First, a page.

Report by Zimbabwe Human Rights NGO Forum
A considerable lowering of electoral standards by the regional bloc saw Zimbabwe getting a seal of approval from the Southern African Development Community (SADC)’s election observer mission (SEOM) on September 2, 2013 following a verdict that the Zimbabwe harmonized election was ‘generally credible’.
Fairness as an electoral standard apparently fell away to accommodate ‘generally credible’ as a yardstick for the harmonized elections that Zimbabwe held with the SEOM report ending on a congratulatory stating:
“SEOM congratulates ZEC and the people of Zimbabwe for holding a free, peaceful and generally credible harmonized elections of July 2013 in which the will of the people was expressed”
Tanzanian Foreign Minister, Bernard Membe, who was Head of Delegation of SADC Electoral Observer Mission (SEOM) representing Tanzanian President Jakaya Mrisho Kikwete, summed up the verdict on the Zimbabwean polls thus:
“This election was generally credible. On the question of fairness, it is difficult to say it was fair.”
Addressing at a press briefing – which was attended by the outgoing Zimbabwe Foreign Minister Simbarashe Mumbengwegwi, Zimbabwe Election Commission (ZEC) Chairperson Rita Makarau, some member’s civil society and the press – Membe conceded that “the credibility of the election process” has been met with negative evaluations, but maintained that the verdict on Zimbabwe took cognizance of the fact that “there were so many other elements that when put together elevated the election to a credible status” particularly when measured against the 2008 elections.
Analysts expressed concern over this emphasis on comparing and contrasting the 31 July harmonized poll to the 2008 elections saying an election should be measured against SADC standards governing elections and not measured against the elections preceding it.
Crisis in Zimbabwe Coalition (CiZC) Spokesperson Thabani Nyoni said SADC had lowered standards and the development warranted that Zimbabwe and SADC citizens unite in calling for genuine democracy.
“The SADC final report on elections in Zimbabwe is a clear message to the citizens of Zimbabwe and SADC that our leaders are not interested in the full expression of the will of the people through free, fair and credible elections. The position of the observer team confirms that the region is sliding towards democratic regression rather than democratic progress,” Nyoni said.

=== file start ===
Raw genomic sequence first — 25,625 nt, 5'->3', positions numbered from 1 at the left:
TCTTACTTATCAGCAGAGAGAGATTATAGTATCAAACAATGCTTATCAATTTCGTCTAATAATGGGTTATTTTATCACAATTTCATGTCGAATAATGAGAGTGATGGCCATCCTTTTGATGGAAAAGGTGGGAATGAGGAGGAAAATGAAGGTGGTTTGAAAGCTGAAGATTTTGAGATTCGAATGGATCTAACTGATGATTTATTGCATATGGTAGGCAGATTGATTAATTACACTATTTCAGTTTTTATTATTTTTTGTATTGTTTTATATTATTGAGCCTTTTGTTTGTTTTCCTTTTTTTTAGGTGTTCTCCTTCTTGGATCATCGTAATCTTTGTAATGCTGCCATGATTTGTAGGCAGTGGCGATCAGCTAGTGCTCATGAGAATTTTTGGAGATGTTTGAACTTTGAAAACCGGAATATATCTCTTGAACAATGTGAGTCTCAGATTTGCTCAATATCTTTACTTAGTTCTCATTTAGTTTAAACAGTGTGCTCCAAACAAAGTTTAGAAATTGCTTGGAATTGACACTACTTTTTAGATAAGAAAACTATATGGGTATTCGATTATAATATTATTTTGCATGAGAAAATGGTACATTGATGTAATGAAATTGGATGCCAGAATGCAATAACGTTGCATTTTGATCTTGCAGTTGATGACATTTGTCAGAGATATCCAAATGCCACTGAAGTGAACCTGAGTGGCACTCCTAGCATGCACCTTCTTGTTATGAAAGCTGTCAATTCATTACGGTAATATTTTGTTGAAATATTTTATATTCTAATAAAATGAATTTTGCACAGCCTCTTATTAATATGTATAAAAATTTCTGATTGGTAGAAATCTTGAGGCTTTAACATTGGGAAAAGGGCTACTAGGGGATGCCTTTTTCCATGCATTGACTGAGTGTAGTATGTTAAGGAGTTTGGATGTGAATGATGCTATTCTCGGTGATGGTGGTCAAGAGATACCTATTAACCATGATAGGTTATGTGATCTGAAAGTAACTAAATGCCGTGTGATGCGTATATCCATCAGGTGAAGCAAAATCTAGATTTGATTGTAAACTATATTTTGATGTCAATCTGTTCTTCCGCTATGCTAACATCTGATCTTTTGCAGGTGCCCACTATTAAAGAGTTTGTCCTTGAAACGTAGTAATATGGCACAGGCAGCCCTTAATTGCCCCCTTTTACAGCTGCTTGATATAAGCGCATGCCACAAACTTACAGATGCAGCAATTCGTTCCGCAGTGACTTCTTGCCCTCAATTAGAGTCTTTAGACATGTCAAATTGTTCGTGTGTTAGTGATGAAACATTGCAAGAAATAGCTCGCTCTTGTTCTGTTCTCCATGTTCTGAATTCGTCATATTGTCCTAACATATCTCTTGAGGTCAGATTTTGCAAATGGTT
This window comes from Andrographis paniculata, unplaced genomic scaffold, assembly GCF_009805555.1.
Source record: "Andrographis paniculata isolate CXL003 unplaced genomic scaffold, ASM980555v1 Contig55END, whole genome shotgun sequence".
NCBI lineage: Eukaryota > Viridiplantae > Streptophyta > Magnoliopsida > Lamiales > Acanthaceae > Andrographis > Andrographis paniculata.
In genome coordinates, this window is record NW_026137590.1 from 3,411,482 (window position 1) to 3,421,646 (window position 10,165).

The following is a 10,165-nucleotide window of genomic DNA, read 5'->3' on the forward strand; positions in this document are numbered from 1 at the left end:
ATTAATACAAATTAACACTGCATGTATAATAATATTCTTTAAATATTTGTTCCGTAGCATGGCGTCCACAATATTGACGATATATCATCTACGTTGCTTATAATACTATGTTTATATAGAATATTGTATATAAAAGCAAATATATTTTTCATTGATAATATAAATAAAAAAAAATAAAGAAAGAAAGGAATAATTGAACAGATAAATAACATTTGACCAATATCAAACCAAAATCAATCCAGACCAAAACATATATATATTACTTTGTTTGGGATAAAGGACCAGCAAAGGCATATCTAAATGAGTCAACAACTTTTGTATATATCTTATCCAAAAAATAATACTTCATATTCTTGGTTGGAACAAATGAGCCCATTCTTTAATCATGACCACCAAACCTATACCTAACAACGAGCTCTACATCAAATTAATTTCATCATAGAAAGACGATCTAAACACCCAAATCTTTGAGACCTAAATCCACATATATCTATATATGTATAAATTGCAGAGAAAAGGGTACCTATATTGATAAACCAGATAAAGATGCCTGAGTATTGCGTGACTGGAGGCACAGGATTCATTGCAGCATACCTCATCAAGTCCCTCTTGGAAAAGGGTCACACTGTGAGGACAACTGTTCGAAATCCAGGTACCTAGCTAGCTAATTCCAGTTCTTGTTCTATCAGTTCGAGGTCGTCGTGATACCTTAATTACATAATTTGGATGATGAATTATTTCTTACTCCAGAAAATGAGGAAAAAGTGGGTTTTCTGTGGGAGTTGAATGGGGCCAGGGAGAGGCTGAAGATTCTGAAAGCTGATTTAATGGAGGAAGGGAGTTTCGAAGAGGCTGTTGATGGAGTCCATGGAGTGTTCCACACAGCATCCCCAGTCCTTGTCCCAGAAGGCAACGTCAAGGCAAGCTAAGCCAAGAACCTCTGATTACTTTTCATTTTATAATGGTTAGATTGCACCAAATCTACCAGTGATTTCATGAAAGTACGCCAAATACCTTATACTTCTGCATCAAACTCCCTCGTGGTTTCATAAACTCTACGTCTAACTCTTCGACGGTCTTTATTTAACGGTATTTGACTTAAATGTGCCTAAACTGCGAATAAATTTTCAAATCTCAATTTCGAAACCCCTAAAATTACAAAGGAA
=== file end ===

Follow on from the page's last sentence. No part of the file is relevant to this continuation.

Tawanda Chimhini, the director of Election Resource Centre (ERC), said electoral standards in Zimbabwe had been lowered “unfortunately not by Zimbabweans but by the region itself” adding that it “is a tragedy not only for Zimbabwe”, but the entire region considering that seven SADC countries are holding elections by 2014.
“The fact that the regional body has not fully explored the absence of fairness in this poll but are still prepared to accept it, suggests that standards for elections in Zimbabwe have been lowered.
“Had SADC remained faithful to the established SADC Principles and Guidelines Governing the Conduct of Democratic Elections in making their assessment of the harmonized elections, the regional body could have found it difficult to accept the July 31 2013 polls as credible, let alone being a reflection of the will of Zimbabweans,” Chimhini said.
Minister Membe at the press Briefing only presented a Summary statement, saying the full report could not be made available because of logistical problems related to the inauguration of a new SADC Executive Secretary, Tanzanian woman, Stergomena Tax, on September 1, 2013. Membe promised that the secretariat would be in Zimbabwe soon with the report to distribute it to stakeholders.
Commenting on the same issue, the outgoing Minister for Education, David Coltart says Zimbabwe’s elections failed miserably to meet the three key guidelines set out in the SADC Guidelines on Elections, namely:
2.1.5 Equal opportunity for all political parties to access the state media;
2.1.6 Equal opportunity to exercise the right to vote and be voted for;
2.1.7 Independence of the Judiciary and impartiality of the electoral institutions;
NB: Credit is given to the Crisis in Zimbabwe Coalition and David Coltart for the views in this article.